Beginning last week, Social Security's hearing offices do not disclose in advance of a disability hearing the identity of the particular administrative law judge (ALJ) that is assigned to a claim. So your hearing notice will arrive in the mail without stating the name of the judge that will hear the case and decide the claim. When you arrive at the hearing, you see who the judge will be.
This is a new policy, which just became effective December 19th. So hearing notices without judges' names are just beginning to arrive.
The policy was a response, it seems, to representatives declining out-of-area video hearings when the assigned judge was a low-granting ALJ. Currently, a video hearing may be declined by a claimant or claimant's representative (see this post on video hearings). The only advantage of a video hearing is that your claim may be heard a little sooner. Why have a quicker hearing if you have a judge who grants half as many claims as the other judges in the hearing office? The SSA has responded to this practice by withholding the name of the Administrative law judge assigned to the claim, whether or not it is a video hearing.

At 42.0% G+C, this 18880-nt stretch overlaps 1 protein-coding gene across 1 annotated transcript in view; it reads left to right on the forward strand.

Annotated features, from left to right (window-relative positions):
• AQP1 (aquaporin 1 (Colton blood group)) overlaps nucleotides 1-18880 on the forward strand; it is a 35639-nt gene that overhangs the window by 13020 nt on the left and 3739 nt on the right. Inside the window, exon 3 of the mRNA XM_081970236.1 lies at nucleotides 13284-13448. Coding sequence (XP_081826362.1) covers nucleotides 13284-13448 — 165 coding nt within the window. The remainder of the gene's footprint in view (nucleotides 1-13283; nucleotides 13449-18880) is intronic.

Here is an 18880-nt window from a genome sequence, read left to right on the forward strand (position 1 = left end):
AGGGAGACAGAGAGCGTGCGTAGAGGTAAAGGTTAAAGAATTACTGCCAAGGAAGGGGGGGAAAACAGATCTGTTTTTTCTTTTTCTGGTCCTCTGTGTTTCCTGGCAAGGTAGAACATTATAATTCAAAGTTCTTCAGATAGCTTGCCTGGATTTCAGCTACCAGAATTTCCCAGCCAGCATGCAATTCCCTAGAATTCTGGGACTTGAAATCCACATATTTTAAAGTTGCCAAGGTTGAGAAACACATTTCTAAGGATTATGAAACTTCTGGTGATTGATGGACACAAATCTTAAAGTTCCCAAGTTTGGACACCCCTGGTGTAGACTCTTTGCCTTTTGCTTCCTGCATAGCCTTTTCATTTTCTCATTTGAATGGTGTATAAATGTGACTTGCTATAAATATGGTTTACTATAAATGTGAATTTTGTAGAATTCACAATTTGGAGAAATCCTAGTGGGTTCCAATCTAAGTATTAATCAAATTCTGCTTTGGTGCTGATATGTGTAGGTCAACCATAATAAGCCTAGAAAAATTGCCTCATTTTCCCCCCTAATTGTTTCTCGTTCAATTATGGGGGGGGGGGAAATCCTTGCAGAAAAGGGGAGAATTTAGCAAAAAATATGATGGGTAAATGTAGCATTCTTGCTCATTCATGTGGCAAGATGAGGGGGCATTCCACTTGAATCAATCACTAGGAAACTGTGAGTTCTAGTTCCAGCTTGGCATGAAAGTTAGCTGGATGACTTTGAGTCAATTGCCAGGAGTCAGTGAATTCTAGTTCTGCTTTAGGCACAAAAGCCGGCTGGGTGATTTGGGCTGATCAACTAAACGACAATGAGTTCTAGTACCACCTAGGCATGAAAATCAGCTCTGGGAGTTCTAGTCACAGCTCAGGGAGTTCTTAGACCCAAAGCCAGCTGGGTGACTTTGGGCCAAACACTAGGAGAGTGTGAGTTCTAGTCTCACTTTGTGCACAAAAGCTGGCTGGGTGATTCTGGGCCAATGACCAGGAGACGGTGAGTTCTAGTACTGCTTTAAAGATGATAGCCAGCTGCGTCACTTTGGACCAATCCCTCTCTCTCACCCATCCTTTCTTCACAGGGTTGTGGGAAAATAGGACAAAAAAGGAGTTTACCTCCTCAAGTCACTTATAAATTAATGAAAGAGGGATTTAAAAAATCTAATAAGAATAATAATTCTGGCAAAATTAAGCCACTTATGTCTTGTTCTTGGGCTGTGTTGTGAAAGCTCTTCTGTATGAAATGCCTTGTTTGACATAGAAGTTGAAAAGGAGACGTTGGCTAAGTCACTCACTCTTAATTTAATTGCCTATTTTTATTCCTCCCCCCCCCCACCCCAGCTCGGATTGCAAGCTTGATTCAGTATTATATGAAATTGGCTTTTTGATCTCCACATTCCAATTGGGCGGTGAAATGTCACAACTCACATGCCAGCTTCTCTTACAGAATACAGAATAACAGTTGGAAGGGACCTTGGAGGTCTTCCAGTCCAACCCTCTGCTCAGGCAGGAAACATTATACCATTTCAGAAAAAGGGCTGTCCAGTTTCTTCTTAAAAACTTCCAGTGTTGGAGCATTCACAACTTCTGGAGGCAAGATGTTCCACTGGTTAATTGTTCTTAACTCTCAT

The new policy is unfortunate. It is reassuring to know who your judge is for a hearing. Even if it is a judge who is difficult or has a low approval rate, at least you know. Clients are understandably very concerned about their hearings, and are often reassured by knowing a little about the judge assigned to decide their claim.
I can adjust my presentation at the hearing to the judge assigned to the case, because I know my local judges. So it is not the end of the world that you do not know the identity of the judge ahead of time (that is an advantage, by the way, of hiring an experienced Social Security disability attorney in your state, as opposed to a "national" advocacy firm). But different judges do conduct hearings in different ways, and it will no longer be possible to prepare the client for the particular judge conducting the hearing.
What is lost from my perspective is efficiency. It is much more efficient to prepare a case for hearing when you know the judge. When you are preparing for ALJ Unkown, you must prepare all aspects of the claim to a level of detail that would satisfy the most difficult judge in the hearing office on that particular issue. Of course, every claim should be prepared thoroughly, regardless of the judge assigned to it.
My expectation is that this new policy will result in fewer video hearings with out-of-area judges, which is exactly the opposite of what the SSA is seeking to accomplish with the policy change.